Please note that ISACA membership runs on the calendar year. Individuals who are renewing either their 2020 membership and/or certifications will need to complete their payment and/or enter CPE hours before 31 December 2019. To learn more about the benefits of ISACA membership, visit the IT Professional Membership Benefits page of the ISACA website. If you have any questions about joining or renewing your membership or would like to sign up today, visit the Membership page of the ISACA website.


ISACA Gives Back Around the World


On 5 October 2019, 2,800 volunteers gathered around the world to give back to their communities during ISACA’s first-ever worldwide day of volunteerism, ISACA CommunITy Day. The 1-day event kicked off in Auckland, New Zealand, and spread across the globe to Hawaii, USA.

ISACA staff, members from 91 chapters, and family and friends spent the day volunteering their time in a variety of projects. Members in Melbourne, Australia, generously gave blood and volunteered at the Australian Red Cross blood drive. In Kenya, volunteers gave donations, helped clean and facilitated events at Heritage Faith and Hope Children’s Home. Participants in Atlanta, Georgia, USA, joined the 1 Million Meal Pack initiative with the Atlanta Hawks professional basketball team to pack healthy meals for children and families in need. The China Hong Kong Chapter volunteer group used their tech skills to give a smartphone tutorial to seniors, and members in Valencia, Spain, gathered to clean up the beach and promote environmental awareness.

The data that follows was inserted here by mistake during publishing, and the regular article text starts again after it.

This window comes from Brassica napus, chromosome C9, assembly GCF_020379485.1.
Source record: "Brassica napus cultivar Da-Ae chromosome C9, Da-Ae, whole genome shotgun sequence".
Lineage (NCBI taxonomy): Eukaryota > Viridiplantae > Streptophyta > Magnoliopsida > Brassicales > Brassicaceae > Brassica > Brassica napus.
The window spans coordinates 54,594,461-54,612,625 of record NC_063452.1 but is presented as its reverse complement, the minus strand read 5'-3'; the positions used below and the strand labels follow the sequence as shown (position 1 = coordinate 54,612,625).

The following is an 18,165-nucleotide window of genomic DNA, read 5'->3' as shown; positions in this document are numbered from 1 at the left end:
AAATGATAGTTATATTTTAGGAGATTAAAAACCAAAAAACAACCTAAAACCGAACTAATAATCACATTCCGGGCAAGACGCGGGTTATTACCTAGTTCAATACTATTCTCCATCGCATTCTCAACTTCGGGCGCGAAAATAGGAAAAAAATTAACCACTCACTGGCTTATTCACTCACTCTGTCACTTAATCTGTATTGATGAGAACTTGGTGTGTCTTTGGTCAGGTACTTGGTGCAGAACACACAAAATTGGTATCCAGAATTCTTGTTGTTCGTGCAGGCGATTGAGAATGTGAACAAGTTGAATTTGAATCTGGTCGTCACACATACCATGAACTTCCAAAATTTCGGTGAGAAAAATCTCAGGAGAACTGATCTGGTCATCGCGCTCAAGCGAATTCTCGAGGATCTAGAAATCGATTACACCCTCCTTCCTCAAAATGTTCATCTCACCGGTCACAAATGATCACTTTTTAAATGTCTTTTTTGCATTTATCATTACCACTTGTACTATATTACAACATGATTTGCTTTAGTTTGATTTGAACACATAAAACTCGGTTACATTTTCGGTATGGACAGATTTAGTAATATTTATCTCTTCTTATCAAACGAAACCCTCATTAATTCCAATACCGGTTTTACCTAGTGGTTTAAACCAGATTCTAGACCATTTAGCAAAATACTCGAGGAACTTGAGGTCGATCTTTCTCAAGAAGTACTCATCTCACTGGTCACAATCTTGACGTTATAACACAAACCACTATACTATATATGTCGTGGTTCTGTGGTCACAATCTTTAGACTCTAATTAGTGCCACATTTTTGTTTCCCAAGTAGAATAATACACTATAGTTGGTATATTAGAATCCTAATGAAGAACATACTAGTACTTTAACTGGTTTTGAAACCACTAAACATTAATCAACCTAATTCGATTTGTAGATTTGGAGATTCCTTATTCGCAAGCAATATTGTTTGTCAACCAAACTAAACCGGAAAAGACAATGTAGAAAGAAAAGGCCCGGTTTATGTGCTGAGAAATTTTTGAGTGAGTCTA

Overall, 51 countries were represented during ISACA CommunITy Day, and participants created 122 local volunteer opportunities and logged more than 6,100 hours of service.

The inaugural CommunITy Day was a success in connecting ISACA’s members and staff while making a meaningful difference in communities across the globe and will continue to be an ISACA tradition. Mark your calendars for next year—CommunITy Day will take place annually on the first Saturday in October. To learn more about this year’s projects and their impact, visit the ISACA CommunITy Day Impact page on the Engage website.